The Wörth water castle is built on a small island in the Rhine river at the municipality of Neuhausen am Rheinfall, opposite of the Laufen Castle in the canton of Zürich.
Wörth was first mentioned in the 13th century, serving up to the middle of the 19th century as a major transhipment point on the east-west trade route, that led from Lake Constance and Basel, and was interrupted by the Rheinfall waterfalls.
The present castle was built in 1348 AD, according to the excavations by the archaeological team in 2004. Like the predecessor building, which was built in the mid-11th century as Burg im Fischerhölzli, it served as a customs house and secured the area. Earliest owner of the Habsurg fief were the Herren von Jestetten, followed by the Schultheiss of Randenburg (1291) and the Herren von Fulach (1422), and in 1429 by the Kloster Allerheiligen Schaffhausen.
In the late 1790s, a so-called Gertzler was the custodian of the then Schlösschen Wörth. It was given as a so-called 'Schupf-Lehn' (fief) by the Kloster Allerheiligen Schaffhausen along with the salmon fisheries, customs, vineyard, forest etc. The Gertzler moved the customs for the monastery and had to deliver 2/3 of the salmon catch. For subsistence, he was allowed to fell timber out of the forest, and had to pay a lease of 30 thaler per year for the use of the vineyard and the fields. The term 'Schlupf-Lehn' derives from the Swiss German word for 'slide out', as the feudal hereditary could be revoked if the administrator did not meet its obligations to the monastery.
When the railway was built, the water traffic route lost its importance, and the Canton of Schaffhausen rebuilt the building as a restaurant in 1835/36. The former customs station and Salmon farming was converted in the restaurant that was opened in 1837.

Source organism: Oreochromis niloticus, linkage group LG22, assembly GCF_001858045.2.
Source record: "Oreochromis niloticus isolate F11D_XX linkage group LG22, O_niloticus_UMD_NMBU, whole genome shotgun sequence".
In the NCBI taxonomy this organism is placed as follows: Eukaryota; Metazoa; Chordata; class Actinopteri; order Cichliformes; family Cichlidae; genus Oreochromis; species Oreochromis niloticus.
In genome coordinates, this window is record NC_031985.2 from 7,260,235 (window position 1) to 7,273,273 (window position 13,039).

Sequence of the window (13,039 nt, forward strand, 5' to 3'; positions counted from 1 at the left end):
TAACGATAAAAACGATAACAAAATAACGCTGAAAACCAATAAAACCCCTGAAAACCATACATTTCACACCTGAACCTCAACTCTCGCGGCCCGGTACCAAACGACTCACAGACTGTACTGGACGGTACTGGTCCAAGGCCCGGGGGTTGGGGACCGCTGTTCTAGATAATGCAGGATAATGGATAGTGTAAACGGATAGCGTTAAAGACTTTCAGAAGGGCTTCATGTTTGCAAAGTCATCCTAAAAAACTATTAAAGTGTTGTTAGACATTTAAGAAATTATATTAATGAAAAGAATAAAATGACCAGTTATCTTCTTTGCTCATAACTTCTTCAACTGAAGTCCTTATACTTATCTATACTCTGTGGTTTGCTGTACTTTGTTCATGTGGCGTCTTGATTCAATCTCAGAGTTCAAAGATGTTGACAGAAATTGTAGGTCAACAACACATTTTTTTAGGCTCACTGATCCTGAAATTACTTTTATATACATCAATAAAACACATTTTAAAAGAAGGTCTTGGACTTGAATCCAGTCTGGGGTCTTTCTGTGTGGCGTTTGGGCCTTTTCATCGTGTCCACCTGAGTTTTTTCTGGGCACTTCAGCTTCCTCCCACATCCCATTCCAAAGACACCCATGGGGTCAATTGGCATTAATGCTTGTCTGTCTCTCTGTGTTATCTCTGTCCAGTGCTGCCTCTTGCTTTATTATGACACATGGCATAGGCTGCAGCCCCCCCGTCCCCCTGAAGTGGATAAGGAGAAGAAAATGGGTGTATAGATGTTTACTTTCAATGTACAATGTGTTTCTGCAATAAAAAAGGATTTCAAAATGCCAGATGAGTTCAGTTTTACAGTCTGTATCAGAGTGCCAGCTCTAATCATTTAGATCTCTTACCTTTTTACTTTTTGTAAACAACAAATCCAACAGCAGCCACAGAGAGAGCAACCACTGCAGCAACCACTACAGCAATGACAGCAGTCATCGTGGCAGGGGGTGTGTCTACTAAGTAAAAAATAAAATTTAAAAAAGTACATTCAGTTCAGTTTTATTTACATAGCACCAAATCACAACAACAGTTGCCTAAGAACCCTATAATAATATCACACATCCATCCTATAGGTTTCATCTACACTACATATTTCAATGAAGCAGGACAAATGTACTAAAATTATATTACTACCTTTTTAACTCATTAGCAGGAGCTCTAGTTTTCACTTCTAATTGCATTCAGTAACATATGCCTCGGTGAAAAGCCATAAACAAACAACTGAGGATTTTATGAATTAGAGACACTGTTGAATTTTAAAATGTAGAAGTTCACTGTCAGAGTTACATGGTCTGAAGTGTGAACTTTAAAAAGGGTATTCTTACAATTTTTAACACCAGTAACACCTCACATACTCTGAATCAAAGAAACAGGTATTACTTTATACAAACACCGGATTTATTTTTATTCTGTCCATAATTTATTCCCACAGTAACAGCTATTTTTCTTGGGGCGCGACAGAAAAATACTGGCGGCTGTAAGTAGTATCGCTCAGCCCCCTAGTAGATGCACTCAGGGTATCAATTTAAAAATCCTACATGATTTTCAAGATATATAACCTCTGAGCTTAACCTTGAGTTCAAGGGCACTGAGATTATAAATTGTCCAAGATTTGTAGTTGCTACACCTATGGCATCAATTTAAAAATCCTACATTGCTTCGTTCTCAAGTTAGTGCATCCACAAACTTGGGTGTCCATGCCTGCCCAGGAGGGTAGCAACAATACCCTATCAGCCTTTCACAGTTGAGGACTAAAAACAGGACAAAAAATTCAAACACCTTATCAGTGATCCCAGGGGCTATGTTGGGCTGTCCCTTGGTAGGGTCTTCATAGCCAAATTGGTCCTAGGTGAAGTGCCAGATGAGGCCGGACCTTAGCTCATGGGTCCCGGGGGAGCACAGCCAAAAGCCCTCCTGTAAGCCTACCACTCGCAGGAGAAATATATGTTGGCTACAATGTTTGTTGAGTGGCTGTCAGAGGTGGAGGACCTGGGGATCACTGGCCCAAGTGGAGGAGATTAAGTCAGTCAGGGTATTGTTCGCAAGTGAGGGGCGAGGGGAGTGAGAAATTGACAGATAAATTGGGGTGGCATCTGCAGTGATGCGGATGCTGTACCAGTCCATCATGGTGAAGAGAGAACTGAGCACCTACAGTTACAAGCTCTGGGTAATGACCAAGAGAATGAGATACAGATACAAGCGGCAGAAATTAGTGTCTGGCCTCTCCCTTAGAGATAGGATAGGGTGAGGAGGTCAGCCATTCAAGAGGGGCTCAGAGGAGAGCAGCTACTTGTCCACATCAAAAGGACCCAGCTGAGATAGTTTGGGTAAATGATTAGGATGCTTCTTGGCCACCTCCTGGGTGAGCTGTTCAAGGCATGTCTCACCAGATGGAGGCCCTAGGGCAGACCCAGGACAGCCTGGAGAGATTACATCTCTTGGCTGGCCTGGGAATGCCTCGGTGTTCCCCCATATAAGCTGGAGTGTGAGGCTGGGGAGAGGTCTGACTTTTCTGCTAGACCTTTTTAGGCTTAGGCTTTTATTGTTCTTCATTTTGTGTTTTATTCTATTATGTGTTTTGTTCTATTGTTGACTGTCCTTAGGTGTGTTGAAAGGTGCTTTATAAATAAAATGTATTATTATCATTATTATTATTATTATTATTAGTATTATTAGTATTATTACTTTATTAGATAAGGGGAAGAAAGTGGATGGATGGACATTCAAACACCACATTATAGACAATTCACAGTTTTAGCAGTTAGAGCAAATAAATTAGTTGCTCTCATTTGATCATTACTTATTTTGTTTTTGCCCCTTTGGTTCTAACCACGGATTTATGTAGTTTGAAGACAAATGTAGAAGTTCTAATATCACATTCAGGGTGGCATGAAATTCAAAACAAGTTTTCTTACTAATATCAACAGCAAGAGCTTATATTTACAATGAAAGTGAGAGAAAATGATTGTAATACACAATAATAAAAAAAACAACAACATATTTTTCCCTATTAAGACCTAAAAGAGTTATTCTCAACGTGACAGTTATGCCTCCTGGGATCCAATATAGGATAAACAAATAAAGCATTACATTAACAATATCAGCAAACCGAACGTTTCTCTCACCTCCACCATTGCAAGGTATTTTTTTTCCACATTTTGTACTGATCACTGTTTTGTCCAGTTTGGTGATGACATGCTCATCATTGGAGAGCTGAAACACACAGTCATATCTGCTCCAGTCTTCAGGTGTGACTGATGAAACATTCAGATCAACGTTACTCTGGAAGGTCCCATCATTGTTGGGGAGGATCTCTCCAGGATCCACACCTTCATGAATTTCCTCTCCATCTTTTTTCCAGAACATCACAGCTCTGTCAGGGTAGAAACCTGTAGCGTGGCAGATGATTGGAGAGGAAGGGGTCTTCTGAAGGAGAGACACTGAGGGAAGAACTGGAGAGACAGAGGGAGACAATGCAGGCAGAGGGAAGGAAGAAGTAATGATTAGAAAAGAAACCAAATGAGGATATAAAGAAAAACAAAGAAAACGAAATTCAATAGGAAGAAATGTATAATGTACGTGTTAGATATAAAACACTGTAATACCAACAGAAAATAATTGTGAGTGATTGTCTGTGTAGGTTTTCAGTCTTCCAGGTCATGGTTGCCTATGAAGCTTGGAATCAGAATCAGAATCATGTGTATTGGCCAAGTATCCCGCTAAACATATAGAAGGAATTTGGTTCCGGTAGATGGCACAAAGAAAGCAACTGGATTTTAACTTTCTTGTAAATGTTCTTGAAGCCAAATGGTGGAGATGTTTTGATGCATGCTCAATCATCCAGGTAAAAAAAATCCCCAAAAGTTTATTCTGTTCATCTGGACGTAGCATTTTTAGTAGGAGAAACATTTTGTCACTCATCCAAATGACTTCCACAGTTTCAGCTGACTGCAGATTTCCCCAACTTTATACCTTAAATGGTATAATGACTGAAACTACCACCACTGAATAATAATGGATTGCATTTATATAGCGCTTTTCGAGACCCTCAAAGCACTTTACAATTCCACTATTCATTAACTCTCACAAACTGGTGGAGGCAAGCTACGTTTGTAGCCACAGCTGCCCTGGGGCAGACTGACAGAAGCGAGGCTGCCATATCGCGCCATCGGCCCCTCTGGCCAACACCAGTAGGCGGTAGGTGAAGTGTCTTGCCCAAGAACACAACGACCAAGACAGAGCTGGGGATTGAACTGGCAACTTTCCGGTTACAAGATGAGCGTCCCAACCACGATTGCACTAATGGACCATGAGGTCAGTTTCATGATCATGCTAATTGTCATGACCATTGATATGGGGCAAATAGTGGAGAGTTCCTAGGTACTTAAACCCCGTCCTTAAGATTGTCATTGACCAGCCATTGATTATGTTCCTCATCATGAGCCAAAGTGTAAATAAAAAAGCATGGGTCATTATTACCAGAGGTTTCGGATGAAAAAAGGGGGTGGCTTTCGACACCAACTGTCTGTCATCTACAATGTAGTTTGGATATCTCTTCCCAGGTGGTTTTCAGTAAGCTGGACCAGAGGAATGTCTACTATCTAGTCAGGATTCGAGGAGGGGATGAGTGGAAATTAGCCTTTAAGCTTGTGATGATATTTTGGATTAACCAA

A bridge was leading from the righthand shore of the Rhine river into the ring the walled courtyard. On the north side a palace-like building was built, whose third floor consisted of a cantilevered clerestory timbered. In 1621 a stone floor replaced the clerestory. New floors were added, new windows broken, and the ring wall and gate was broken. As of today it houses the restaurant Schlössli Wörth that claims to be a gourmet restaurant, and also a gift shop and a fast food joint, connected with a terrace and a brilliant view of Rheinfall. Wörth is also the starting point of the Rheinfall tour boats.References:
The Externsteine (Extern stones) is a distinctive sandstone rock formation located in the Teutoburg Forest, near the town of Horn-Bad Meinberg. The formation is a tor consisting of several tall, narrow columns of rock which rise abruptly from the surrounding wooded hills. Archaeological excavations have yielded some Upper Paleolithic stone tools dating to about 10,700 BC from 9,600 BC.
In a popular tradition going back to an idea proposed to Hermann Hamelmann in 1564, the Externsteine are identified as a sacred site of the pagan Saxons, and the location of the Irminsul (sacral pillar-like object in German paganism) idol reportedly destroyed by Charlemagne; there is however no archaeological evidence that would confirm the site's use during the relevant period.
The stones were used as the site of a hermitage in the Middle Ages, and by at least the high medieval period were the site of a Christian chapel. The Externsteine relief is a medieval depiction of the Descent from the Cross. It remains controversial whether the site was already used for Christian worship in the 8th to early 10th centuries.
The Externsteine gained prominence when Völkisch and nationalistic scholars took an interest in the late 19th and early 20th centuries. This interest peaked under the Nazi regime, when the Externsteine became a focus of nazi propaganda. Today, they remain a popular tourist destination and also continue to attract Neo-Pagans and Neo-Nazis.